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39 US States Would Currently Fit the CDC’s ‘Do Not Travel’ Criteria
On Monday, the U.S. Centers for Disease Control and Prevention (CDC) added seven more countries to its list of ‘Level 4: Very High’ risk-assessed travel destinations, bringing the new total to 74 nations.
These latest inclusions on CDC’s recommended “Do Not Travel” list—which has been steadily expanding over the past few weeks as COVID-19’s Delta (B.1.617.2) variant freshly blights worldwide populations—were Aruba, Eswatini, France, French Polynesia, Iceland, Israel and Thailand.
Last week, 16 countries were elevated to the agency’s “very high” risk category, including Curacao, Greece, Ireland, Iran, Malta, Martinique, St. Barts, St. Martin and the U.S. Virgin Islands. They joined other popular tourism destinations that had previously made the list, like Costa Rica, Portugal, the Netherlands, Spain and the United Kingdom.
According to CDC parameters, countries reporting a cumulative COVID-19 incidence rate of more than 500 cases per 100,000 residents over the past 28 days are assigned its highest ‘Do Not Travel’ designation. That breaks down to an average of about 18 cases per day.
Oddly enough, given its current epidemiological conditions, the United States could also easily qualify for its own list of ‘Level 4: Very High’-risk travel destinations, as a Forbes analysis pointed out. The CDC issues travel advisories for foreign countries and U.S. territories but doesn’t conduct risk assessments in the U.S. domestically. But, should the agency’s own standards be applied to individual states, nearly four out of five would receive a ‘Do Not Travel’ rating.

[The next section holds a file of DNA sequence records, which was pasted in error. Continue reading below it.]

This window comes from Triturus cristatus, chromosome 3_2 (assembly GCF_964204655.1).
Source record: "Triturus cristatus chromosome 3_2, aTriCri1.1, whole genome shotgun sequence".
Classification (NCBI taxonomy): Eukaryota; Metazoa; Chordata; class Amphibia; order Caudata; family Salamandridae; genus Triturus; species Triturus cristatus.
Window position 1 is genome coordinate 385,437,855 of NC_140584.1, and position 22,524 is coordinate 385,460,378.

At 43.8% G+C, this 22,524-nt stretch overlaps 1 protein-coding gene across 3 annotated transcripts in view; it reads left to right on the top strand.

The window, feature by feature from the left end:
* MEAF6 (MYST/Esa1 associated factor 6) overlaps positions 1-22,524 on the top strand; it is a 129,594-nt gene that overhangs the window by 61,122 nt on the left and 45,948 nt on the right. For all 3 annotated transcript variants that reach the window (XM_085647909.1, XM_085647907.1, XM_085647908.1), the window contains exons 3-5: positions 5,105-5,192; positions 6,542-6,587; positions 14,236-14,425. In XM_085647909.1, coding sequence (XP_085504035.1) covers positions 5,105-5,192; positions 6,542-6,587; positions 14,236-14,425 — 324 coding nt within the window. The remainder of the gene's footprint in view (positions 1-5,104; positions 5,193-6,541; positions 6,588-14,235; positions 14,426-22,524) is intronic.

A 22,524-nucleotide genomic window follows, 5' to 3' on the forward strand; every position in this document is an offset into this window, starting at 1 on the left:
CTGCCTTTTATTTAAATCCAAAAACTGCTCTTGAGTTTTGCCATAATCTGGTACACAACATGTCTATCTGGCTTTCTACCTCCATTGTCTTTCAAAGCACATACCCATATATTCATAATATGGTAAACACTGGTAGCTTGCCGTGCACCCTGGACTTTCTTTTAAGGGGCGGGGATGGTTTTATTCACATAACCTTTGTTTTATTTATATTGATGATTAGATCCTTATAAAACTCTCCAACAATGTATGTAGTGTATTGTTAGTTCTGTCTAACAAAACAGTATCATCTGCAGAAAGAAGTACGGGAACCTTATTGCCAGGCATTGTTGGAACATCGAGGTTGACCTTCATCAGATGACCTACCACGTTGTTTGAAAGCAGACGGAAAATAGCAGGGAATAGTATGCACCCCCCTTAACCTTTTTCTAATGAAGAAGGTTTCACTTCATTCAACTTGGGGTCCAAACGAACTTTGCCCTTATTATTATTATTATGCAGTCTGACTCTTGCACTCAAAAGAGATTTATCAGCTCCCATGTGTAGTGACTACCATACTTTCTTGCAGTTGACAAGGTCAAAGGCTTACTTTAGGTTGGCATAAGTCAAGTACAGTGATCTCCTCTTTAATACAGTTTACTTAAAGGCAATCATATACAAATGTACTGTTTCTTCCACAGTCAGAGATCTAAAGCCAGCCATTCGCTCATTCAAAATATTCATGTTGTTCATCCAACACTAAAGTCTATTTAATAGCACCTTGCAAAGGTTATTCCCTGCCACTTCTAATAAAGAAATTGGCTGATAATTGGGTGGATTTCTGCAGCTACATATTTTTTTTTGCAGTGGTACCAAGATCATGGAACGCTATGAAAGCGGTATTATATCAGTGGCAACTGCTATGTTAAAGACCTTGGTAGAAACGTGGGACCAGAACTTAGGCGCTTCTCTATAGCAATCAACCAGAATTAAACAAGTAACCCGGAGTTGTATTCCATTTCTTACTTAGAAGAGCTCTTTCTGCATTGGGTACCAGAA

The Brown School of Public Health reports that, cumulatively, the U.S. is recording about 42 new cases per 100,000 people per day, as measured on a seven-day rolling average. Yet, Americans are cautioned not to travel to the U.K., which is seeing a comparable nearly 40 new cases per 100,000 people cropping up daily.
Out of the seven cases that were yesterday added to the CDC’s ‘Do Not Travel’ list, French Polynesia is reporting the highest infection rate at an average of 122.6 new daily cases per 100,000 people. By comparison, the southern U.S. states of Florida and Louisiana are respectively reporting 185.9 and 115.8 new daily cases per 100,000 residents.
For some perspective, Forbes pointed out that, were Florida a nation unto itself, it would actually be the second-most infected country on Earth. And, if Louisiana were a country, it would claim the number-four spot for daily new COVID-19 infections in the entire world.